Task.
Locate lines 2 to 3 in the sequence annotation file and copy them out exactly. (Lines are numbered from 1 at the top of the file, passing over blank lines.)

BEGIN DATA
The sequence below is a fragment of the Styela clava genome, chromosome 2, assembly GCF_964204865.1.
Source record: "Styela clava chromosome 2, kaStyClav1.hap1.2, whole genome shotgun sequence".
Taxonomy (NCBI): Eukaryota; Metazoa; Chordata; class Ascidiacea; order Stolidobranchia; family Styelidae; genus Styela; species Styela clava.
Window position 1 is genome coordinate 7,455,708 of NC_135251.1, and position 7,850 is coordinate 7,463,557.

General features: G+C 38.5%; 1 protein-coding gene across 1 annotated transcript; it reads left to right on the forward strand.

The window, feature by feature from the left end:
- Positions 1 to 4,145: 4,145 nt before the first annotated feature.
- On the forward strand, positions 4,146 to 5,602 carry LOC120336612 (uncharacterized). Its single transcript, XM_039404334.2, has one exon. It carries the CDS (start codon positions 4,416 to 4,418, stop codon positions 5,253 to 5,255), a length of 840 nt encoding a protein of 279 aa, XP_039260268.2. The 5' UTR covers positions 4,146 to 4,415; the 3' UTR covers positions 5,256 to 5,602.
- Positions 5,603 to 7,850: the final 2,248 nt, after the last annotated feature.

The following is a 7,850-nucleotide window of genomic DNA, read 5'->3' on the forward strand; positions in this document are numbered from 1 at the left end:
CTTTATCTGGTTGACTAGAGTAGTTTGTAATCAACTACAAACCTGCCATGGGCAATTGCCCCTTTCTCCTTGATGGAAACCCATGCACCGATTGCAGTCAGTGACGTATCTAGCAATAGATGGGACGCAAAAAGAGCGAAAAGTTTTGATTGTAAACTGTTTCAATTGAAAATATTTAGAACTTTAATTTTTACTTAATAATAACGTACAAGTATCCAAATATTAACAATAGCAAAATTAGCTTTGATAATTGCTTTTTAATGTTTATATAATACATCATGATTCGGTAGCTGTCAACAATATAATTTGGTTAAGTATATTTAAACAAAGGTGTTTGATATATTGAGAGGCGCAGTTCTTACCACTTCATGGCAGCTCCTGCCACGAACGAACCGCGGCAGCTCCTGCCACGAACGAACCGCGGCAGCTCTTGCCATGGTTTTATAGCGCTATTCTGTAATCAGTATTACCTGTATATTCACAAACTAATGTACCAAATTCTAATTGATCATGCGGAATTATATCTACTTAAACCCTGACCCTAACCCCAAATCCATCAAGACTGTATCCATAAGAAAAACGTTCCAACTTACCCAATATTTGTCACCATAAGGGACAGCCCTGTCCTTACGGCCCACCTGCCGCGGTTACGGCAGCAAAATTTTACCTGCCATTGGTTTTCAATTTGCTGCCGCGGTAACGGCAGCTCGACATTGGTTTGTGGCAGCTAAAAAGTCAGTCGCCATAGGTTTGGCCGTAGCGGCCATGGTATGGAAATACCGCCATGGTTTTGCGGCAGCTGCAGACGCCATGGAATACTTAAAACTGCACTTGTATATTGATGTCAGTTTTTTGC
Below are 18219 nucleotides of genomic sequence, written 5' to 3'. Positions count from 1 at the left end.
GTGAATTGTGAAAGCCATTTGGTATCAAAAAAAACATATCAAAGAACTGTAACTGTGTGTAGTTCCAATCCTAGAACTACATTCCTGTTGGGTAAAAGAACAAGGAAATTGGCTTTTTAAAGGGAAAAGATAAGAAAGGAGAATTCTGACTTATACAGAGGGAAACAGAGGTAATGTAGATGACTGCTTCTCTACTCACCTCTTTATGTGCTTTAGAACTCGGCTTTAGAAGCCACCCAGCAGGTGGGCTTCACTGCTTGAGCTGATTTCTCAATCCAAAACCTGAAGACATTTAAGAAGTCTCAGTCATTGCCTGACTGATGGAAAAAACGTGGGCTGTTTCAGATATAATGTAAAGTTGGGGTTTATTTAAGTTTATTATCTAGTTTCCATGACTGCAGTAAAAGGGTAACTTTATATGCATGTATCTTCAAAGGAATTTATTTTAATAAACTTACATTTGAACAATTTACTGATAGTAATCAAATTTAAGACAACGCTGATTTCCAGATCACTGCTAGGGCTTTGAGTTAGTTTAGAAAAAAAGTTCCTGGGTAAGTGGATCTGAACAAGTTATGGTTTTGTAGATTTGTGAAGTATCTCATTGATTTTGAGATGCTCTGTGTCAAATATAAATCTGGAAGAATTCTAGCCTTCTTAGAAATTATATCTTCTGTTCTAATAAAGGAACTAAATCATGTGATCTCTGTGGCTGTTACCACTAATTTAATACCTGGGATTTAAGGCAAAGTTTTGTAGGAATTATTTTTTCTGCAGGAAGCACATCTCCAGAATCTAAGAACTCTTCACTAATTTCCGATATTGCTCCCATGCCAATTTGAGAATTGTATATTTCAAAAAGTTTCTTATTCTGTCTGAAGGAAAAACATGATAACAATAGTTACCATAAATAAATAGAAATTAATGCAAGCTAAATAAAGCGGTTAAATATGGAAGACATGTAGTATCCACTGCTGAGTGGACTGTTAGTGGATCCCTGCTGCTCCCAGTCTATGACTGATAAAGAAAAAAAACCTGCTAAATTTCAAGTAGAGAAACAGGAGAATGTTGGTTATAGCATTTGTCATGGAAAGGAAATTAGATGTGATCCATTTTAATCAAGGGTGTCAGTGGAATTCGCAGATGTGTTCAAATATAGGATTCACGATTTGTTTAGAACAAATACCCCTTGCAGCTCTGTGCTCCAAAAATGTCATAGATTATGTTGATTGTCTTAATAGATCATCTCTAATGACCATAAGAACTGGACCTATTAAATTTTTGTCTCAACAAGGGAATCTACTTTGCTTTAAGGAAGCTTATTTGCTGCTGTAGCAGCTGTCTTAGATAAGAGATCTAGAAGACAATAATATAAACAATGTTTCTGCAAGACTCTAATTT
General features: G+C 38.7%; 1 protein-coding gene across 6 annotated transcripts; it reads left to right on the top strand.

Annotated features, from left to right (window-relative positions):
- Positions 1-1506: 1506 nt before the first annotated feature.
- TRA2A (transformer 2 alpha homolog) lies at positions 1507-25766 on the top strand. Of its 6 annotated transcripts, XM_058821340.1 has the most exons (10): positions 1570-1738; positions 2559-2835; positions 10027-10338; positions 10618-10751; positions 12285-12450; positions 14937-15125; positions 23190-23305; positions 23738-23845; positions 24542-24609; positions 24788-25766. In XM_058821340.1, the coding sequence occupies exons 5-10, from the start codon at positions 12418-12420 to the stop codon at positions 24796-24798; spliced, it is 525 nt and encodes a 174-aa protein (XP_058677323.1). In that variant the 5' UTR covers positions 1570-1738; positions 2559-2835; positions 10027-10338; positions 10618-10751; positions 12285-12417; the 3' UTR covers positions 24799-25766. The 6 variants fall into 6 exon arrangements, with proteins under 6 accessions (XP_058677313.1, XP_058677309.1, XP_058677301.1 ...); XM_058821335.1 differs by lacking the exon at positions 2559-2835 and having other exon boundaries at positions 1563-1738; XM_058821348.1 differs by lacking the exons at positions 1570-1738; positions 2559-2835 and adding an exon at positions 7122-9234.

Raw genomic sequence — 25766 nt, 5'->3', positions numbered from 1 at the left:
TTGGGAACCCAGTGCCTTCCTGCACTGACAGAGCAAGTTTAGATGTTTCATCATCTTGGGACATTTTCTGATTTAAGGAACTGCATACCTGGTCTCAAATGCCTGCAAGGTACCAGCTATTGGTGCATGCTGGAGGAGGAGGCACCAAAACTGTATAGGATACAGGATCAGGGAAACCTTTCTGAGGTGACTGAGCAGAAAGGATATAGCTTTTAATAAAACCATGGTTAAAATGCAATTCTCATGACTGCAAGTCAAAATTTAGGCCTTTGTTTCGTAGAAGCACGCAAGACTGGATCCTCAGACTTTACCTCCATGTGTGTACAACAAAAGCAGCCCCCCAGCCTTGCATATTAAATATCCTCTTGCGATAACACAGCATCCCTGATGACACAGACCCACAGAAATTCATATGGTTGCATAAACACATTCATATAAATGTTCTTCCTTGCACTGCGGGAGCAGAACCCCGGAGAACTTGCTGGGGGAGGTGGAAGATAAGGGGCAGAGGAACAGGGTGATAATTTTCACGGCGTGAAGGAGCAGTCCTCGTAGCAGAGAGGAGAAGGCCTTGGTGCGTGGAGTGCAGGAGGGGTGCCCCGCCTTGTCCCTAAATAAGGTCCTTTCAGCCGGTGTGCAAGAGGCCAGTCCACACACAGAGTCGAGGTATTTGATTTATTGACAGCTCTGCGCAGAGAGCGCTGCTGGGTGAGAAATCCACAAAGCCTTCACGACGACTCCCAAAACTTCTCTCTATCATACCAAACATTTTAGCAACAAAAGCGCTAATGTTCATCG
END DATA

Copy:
Source record: "Styela clava chromosome 2, kaStyClav1.hap1.2, whole genome shotgun sequence".
Taxonomy (NCBI): Eukaryota; Metazoa; Chordata; class Ascidiacea; order Stolidobranchia; family Styelidae; genus Styela; species Styela clava.